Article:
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What you should consider if you travel to the Dublin marathon [Article]

Posted by Pascal Landshoeft

Jul 12, 2015 9:08:59 AM

What you should consider if you travel to the Dublin marathon

I've run the Dublin marathon in 2013 in 3:58. Here are some tips for you if you consider to go Eire to run your next marathon. Expect to be beaten by an Irish dick... at least if you ran the Dublin marathon in the eighties. Current track record in the male category stands at 2:08:33 by the Kenyan Geoffrey Ndungu and at 2:26:13 for the ladies held by Russian madame Tatyana Aryasova. You will most likely face temperatures between 8 - 12 degrees and a drizzle somewhere along the course.

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Book your place in the marathon

The Dublin Marathon is an open event. You do not have to prove that you have run a certain time, run for charity or won a certain competition as with other events on the calender. You can only enter the Boston marathon if you have run a 3:05 marathon within a year beforehand or run for charity. As it stands you will also not have to go through a lottery for the places, as it is the case with the London and New York races. You can book in via

The entry fee for 2015 is 

70€ until 31st of July
80€ until 31st of August
90€ until 1st of October
You must be 18 or over to enter the race and do not be silly and try to cheat by going on segway, inline skates or skateboard. All of these things are not allowed on the course. The entry fee is non refundable and you will collect your race number at the Expo on the day before the race.

Book your flight in time

For me personally if I want to run a marathon I start booking and getting everything in line 6 months before. This is also where training starts. It will give you the kind of commitment you need to make it through a marathon plan, which can be very tough at times. This way you will also save your money for nice things like a new pair of runners and ensure that the nicest hotels are still available for your entourage to stay in.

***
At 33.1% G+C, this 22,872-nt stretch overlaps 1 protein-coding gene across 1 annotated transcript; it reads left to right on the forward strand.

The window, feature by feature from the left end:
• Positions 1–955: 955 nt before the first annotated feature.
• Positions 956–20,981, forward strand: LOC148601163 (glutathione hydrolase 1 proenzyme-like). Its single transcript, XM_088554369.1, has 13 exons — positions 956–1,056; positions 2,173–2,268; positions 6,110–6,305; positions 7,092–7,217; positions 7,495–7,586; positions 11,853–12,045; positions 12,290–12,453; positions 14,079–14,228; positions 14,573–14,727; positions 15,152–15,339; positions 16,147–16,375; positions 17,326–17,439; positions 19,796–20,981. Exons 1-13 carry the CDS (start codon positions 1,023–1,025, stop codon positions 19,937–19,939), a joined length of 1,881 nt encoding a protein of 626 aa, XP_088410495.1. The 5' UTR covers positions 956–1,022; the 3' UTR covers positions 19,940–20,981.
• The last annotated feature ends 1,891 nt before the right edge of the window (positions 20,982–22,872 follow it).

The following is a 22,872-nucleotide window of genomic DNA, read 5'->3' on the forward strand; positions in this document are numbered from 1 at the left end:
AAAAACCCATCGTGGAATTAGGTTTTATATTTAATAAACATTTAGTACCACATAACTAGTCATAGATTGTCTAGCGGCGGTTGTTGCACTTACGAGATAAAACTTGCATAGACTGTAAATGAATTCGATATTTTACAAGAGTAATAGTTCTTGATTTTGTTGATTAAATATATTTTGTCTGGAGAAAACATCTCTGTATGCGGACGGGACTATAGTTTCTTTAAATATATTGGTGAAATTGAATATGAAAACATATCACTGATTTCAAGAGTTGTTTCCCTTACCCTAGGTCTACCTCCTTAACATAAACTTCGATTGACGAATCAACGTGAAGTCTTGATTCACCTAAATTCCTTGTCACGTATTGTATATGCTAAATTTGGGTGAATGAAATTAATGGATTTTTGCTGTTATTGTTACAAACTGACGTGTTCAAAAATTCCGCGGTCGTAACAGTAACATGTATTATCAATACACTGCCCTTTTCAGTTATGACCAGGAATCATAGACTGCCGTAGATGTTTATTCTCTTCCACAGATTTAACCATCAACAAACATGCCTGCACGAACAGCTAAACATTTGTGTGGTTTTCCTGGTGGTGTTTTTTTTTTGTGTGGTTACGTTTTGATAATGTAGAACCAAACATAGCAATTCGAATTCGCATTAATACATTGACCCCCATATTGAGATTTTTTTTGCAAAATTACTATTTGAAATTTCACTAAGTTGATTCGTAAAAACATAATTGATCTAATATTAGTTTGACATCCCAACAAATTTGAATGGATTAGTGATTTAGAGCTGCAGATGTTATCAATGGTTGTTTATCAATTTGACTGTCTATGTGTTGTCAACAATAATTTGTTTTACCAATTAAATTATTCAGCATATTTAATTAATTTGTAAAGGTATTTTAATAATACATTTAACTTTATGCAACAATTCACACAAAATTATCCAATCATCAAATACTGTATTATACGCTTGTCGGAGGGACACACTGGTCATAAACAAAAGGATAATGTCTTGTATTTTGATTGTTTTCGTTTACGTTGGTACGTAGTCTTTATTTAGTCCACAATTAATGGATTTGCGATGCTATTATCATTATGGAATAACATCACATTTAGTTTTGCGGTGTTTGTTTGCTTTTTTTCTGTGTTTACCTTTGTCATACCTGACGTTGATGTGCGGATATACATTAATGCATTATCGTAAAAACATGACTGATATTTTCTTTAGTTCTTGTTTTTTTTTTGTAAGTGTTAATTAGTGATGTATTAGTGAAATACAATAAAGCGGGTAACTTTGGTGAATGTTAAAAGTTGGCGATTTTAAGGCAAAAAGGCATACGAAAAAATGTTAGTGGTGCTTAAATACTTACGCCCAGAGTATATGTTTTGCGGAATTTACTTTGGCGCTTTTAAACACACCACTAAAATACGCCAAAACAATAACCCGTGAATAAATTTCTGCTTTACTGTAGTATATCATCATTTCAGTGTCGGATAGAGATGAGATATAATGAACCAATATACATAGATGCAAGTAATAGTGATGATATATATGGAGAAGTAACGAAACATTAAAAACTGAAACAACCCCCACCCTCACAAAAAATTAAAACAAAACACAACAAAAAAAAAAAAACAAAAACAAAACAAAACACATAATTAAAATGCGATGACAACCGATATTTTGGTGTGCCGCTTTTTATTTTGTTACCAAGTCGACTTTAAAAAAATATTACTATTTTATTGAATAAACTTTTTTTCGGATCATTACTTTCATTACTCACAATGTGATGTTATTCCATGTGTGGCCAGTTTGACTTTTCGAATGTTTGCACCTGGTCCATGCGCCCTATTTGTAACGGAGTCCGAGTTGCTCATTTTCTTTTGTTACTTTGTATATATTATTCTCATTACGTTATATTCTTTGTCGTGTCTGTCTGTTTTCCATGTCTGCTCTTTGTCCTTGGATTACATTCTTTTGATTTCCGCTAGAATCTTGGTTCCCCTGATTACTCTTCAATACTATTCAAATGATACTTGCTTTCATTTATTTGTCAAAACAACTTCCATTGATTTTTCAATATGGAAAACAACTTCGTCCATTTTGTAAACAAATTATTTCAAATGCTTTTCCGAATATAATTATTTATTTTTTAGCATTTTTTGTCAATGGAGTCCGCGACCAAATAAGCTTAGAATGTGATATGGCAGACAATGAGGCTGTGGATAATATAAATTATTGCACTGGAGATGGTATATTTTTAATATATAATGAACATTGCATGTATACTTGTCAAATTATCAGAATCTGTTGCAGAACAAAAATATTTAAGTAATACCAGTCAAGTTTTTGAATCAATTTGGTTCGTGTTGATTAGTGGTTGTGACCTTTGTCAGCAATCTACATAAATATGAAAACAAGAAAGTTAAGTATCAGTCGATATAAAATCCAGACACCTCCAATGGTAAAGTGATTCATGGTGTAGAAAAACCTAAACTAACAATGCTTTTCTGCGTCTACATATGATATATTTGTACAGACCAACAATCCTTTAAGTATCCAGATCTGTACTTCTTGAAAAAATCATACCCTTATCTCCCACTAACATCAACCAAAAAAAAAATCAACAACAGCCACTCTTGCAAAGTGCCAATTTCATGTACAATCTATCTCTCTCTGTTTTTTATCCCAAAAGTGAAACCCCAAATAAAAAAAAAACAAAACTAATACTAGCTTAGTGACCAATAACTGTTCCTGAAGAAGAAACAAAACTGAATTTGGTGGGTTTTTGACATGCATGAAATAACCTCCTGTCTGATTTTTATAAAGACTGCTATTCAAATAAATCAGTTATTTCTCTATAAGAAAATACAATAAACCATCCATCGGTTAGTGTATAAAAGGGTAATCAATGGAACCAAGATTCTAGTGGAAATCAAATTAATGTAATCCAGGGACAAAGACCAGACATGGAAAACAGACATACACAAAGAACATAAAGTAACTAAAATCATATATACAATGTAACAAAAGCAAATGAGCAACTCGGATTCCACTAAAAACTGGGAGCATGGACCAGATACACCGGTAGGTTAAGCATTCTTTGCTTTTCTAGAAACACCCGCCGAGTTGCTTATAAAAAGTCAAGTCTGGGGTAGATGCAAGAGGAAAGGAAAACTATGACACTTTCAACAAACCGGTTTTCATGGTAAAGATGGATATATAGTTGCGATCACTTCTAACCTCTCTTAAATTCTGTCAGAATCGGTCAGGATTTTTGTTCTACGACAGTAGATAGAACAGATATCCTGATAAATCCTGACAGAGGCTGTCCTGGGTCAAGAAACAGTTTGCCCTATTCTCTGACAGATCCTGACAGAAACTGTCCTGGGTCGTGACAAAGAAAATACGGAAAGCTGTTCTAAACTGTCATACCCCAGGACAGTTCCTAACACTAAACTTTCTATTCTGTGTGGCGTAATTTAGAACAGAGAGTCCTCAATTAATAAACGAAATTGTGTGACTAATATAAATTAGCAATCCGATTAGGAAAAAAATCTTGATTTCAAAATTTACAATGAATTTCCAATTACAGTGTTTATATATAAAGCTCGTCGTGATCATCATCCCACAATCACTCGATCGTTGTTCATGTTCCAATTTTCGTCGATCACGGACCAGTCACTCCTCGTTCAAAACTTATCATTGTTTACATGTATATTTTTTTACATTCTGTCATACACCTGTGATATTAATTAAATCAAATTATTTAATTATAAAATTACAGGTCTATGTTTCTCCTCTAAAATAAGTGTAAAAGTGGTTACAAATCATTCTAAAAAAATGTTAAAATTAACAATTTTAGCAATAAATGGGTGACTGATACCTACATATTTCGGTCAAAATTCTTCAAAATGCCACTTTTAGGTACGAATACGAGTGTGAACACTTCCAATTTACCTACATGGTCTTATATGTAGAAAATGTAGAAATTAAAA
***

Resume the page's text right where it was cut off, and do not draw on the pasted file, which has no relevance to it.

If you are flying in from the east coast of the states it will take you roughly 7 hours to arrive. From the west coast 10 hours . Most inner European flights to Dublin do not take longer than 2 hours. You will arrive in Dublin Airport.and if you come with Aer Lingus you will be most likely entering through terminal 2.

Plan the return for one day after the marathon 

If you do fly in to run the Dublin marathon give yourself at least one day. I found that way more enjoyable than flying on the same day. When I did the Frankfurt Marathon I had the return flight booked on the same day whereas at the Vienna marathon I left one more day to recover and it was the better choice.

Especially if it is your first or second marathon better avoid putting yourself under the stress of having to get a flight the same day. A marathon is challenging enough never mind having to perform in a certain time to get a flight. If you are an experienced runner who travels with a club, be my guest. Than you are of that type of people who can predict their time very well, have a lot of experience with running and races and therefore will not feel the stress of a newbie from the spectacle.

Get your visa

If you are coming from a membership country of the EU are fine. Also most of the tensions between northern Ireland and Ireland are long gone. One thing less to worry about. If you are coming from the United States are from Africa, make sure that you have a valid visa to stay in Ireland for the time of the Marathon. 

Pick a hotel near the starting line


 The Start of the Marathon is at Fitzwilliam Square and the finishing line at Merrion Square. The streets will be packed with runners on the day of the race, so pay attention to pick a a place to meet. It will be full of people and hard to find each other in the crowd. A mistake I made in Vienna, as at my first Dublin experience which you can easily avoid.

Hotels in the area are

Now tihs is when you want to be close to the action and it might be booked out. If you want to stay in some of the nicest places in town you might want to consider the top rated five star hotels in Dublin on trip adviser:
All in all I preferred being close to the action, because it minimises problems of getting to the starting line in the morning of the race in a town that you personally do not k now that well. 

What temperatures you can expect